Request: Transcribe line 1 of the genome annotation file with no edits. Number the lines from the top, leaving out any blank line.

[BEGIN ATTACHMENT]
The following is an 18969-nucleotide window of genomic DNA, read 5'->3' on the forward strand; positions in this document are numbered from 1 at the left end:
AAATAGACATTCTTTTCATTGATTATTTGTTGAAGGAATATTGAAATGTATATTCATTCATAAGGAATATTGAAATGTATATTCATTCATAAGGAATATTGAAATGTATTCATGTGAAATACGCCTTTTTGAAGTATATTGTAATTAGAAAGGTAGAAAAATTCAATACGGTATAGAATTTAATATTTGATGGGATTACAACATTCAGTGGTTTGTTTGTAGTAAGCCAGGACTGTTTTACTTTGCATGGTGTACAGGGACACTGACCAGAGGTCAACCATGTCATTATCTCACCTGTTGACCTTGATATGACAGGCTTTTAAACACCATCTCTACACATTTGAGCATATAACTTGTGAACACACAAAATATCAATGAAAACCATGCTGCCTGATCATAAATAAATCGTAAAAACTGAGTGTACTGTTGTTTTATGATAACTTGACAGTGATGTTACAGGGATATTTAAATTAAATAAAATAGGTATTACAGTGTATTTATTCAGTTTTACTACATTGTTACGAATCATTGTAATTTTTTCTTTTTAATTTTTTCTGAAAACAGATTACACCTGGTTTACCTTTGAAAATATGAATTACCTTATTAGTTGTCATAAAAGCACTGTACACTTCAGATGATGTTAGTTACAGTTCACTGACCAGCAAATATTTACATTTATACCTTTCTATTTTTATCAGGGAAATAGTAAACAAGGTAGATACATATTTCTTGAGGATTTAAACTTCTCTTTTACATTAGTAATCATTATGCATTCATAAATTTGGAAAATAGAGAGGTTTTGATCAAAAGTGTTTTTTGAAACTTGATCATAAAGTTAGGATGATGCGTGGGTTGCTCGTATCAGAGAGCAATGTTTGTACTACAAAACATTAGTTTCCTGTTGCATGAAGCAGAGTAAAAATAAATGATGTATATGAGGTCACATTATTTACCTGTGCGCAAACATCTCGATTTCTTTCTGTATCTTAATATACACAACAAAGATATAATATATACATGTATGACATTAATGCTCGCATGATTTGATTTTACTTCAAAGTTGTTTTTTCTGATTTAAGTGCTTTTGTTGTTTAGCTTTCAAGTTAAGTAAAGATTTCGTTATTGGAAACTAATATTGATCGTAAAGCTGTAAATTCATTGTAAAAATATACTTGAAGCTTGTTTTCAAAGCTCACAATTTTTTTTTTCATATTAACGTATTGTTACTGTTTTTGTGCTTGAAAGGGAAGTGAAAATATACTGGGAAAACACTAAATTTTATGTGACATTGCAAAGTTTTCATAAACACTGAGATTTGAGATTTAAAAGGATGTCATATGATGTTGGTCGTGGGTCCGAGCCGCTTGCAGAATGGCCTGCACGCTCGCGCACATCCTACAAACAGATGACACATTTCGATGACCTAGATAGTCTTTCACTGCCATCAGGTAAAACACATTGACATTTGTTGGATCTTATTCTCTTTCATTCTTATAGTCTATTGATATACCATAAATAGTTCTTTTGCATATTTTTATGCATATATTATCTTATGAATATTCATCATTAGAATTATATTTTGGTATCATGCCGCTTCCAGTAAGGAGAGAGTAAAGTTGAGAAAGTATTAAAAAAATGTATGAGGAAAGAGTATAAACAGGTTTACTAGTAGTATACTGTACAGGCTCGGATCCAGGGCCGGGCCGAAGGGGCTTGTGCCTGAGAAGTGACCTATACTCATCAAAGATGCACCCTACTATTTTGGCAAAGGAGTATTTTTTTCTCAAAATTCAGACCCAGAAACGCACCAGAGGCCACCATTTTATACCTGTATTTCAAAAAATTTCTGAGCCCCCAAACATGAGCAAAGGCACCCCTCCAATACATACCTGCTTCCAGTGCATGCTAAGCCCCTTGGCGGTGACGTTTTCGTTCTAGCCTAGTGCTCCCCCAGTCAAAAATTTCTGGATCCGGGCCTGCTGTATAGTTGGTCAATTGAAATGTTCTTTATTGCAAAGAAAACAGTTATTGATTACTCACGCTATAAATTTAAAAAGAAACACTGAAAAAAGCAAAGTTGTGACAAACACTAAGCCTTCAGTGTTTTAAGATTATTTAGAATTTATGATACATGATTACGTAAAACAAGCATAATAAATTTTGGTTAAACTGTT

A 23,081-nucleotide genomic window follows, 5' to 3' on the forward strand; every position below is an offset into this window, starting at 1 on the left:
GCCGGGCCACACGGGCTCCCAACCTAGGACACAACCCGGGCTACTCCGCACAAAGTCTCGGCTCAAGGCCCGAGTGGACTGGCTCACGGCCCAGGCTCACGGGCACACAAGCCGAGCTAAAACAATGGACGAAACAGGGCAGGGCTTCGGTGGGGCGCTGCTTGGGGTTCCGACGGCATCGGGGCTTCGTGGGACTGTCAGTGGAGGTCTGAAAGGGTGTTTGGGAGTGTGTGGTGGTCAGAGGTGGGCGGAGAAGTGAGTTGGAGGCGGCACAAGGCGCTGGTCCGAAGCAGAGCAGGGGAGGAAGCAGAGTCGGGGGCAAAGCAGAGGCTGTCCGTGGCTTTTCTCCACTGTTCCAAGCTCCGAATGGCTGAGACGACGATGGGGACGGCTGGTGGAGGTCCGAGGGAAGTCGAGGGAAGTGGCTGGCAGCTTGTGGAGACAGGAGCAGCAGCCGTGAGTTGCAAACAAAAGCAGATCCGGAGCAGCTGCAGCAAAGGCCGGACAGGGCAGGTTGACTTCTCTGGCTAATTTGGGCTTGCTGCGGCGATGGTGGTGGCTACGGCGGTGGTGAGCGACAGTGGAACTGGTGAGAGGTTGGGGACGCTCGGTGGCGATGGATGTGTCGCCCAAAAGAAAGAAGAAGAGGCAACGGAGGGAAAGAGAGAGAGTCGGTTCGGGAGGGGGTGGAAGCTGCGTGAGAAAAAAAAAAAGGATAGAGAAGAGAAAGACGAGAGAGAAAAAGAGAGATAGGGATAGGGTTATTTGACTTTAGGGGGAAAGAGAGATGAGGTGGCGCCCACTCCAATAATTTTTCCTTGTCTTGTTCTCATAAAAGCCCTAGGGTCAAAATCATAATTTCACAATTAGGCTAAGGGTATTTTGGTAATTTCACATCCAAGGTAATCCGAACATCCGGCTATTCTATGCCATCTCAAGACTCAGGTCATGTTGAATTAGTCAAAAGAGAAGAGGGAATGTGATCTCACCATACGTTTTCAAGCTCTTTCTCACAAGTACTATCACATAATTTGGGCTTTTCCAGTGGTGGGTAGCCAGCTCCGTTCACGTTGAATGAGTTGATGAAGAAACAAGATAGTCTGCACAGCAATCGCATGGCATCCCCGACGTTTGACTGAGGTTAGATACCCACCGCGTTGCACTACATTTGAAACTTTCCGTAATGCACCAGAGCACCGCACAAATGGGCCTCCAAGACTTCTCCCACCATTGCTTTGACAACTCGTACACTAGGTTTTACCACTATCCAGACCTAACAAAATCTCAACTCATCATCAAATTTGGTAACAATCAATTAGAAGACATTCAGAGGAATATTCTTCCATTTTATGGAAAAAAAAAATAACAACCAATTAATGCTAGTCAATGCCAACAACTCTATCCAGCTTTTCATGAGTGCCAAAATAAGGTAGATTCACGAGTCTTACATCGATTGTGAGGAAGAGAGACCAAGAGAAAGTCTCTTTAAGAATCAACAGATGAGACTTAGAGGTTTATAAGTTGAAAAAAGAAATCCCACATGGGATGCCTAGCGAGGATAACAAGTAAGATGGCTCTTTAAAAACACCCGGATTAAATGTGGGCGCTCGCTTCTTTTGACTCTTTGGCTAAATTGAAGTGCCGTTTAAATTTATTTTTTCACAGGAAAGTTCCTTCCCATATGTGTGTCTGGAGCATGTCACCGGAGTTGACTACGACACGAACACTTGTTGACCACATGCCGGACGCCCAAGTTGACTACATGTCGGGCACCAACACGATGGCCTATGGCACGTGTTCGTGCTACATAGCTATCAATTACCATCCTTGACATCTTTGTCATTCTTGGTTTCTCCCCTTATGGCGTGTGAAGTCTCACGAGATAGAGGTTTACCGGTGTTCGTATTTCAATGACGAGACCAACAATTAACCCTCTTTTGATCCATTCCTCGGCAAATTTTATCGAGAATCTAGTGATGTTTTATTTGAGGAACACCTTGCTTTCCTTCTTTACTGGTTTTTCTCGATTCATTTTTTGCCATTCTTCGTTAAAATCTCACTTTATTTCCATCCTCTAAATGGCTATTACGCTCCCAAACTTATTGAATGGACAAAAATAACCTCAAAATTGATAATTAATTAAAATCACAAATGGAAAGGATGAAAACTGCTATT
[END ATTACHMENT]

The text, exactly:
The following is an 18969-nucleotide window of genomic DNA, read 5'->3' on the forward strand; positions in this document are numbered from 1 at the left end: